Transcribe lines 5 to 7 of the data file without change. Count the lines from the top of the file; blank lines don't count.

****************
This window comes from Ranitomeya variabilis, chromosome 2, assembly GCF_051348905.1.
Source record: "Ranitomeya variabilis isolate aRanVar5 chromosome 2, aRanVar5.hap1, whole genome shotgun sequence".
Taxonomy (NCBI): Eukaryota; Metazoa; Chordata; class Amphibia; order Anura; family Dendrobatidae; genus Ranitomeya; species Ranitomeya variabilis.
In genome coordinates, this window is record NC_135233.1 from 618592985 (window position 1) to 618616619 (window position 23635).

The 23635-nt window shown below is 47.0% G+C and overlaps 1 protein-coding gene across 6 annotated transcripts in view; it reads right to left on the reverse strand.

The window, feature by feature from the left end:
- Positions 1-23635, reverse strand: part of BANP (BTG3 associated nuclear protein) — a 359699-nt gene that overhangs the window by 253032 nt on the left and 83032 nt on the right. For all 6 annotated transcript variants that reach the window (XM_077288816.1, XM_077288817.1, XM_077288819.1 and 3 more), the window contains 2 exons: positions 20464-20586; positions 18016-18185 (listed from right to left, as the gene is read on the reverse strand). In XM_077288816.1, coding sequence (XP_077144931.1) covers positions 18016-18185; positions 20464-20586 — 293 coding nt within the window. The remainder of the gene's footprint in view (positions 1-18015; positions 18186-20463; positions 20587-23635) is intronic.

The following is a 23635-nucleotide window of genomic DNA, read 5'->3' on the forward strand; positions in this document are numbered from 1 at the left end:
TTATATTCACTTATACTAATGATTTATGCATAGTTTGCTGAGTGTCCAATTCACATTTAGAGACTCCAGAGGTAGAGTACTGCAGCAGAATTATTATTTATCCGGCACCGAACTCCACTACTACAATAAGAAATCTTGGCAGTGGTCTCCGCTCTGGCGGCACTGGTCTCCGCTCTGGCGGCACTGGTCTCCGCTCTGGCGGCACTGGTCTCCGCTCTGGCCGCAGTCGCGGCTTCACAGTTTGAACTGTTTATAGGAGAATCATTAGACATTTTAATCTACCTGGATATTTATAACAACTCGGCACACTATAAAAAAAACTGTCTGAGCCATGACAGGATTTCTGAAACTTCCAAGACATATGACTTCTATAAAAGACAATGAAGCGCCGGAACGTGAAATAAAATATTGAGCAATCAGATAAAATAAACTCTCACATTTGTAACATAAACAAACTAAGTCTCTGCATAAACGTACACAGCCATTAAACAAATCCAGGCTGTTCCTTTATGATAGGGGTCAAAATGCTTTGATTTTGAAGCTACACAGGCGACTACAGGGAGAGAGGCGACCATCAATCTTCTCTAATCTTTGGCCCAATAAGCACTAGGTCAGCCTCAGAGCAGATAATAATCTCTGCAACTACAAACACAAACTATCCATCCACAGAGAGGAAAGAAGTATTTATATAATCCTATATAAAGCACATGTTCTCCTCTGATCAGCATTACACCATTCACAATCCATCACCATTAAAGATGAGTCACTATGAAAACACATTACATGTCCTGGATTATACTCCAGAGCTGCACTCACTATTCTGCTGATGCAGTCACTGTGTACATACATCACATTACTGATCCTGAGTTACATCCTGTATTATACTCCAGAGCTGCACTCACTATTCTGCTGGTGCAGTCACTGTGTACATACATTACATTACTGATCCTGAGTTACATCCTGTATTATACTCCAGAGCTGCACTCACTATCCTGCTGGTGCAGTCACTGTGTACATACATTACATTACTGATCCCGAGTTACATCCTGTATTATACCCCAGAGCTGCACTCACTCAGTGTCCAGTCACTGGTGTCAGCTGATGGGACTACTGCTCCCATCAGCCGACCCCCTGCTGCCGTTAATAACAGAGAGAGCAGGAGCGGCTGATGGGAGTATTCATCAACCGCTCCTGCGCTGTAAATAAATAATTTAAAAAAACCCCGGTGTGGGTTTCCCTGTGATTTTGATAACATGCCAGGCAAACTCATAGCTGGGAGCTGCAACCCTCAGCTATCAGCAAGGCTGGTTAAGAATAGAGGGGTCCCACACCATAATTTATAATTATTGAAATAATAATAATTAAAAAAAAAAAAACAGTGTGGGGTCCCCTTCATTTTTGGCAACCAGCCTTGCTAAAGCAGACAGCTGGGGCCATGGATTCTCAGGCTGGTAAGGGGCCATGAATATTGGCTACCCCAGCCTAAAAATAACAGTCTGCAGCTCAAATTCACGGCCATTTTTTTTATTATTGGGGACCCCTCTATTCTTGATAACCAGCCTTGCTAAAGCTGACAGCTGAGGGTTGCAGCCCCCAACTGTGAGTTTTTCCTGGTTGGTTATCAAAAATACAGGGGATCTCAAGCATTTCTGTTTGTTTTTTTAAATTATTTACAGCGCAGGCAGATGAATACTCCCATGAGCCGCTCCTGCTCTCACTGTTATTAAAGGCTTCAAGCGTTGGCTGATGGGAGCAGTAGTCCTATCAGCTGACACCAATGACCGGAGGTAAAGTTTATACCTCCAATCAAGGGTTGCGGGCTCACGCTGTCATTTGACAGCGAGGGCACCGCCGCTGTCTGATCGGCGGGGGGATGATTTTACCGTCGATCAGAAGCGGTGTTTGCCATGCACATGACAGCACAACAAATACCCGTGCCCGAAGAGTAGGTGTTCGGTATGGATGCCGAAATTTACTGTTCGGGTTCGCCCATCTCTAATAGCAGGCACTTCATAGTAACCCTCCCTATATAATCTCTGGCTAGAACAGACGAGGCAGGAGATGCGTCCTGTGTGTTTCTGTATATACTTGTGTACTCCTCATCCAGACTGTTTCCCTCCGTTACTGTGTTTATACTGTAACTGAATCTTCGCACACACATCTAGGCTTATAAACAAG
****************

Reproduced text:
The 23635-nt window shown below is 47.0% G+C and overlaps 1 protein-coding gene across 6 annotated transcripts in view; it reads right to left on the reverse strand.

The window, feature by feature from the left end:
- Positions 1-23635, reverse strand: part of BANP (BTG3 associated nuclear protein) — a 359699-nt gene that overhangs the window by 253032 nt on the left and 83032 nt on the right. For all 6 annotated transcript variants that reach the window (XM_077288816.1, XM_077288817.1, XM_077288819.1 and 3 more), the window contains 2 exons: positions 20464-20586; positions 18016-18185 (listed from right to left, as the gene is read on the reverse strand). In XM_077288816.1, coding sequence (XP_077144931.1) covers positions 18016-18185; positions 20464-20586 — 293 coding nt within the window. The remainder of the gene's footprint in view (positions 1-18015; positions 18186-20463; positions 20587-23635) is intronic.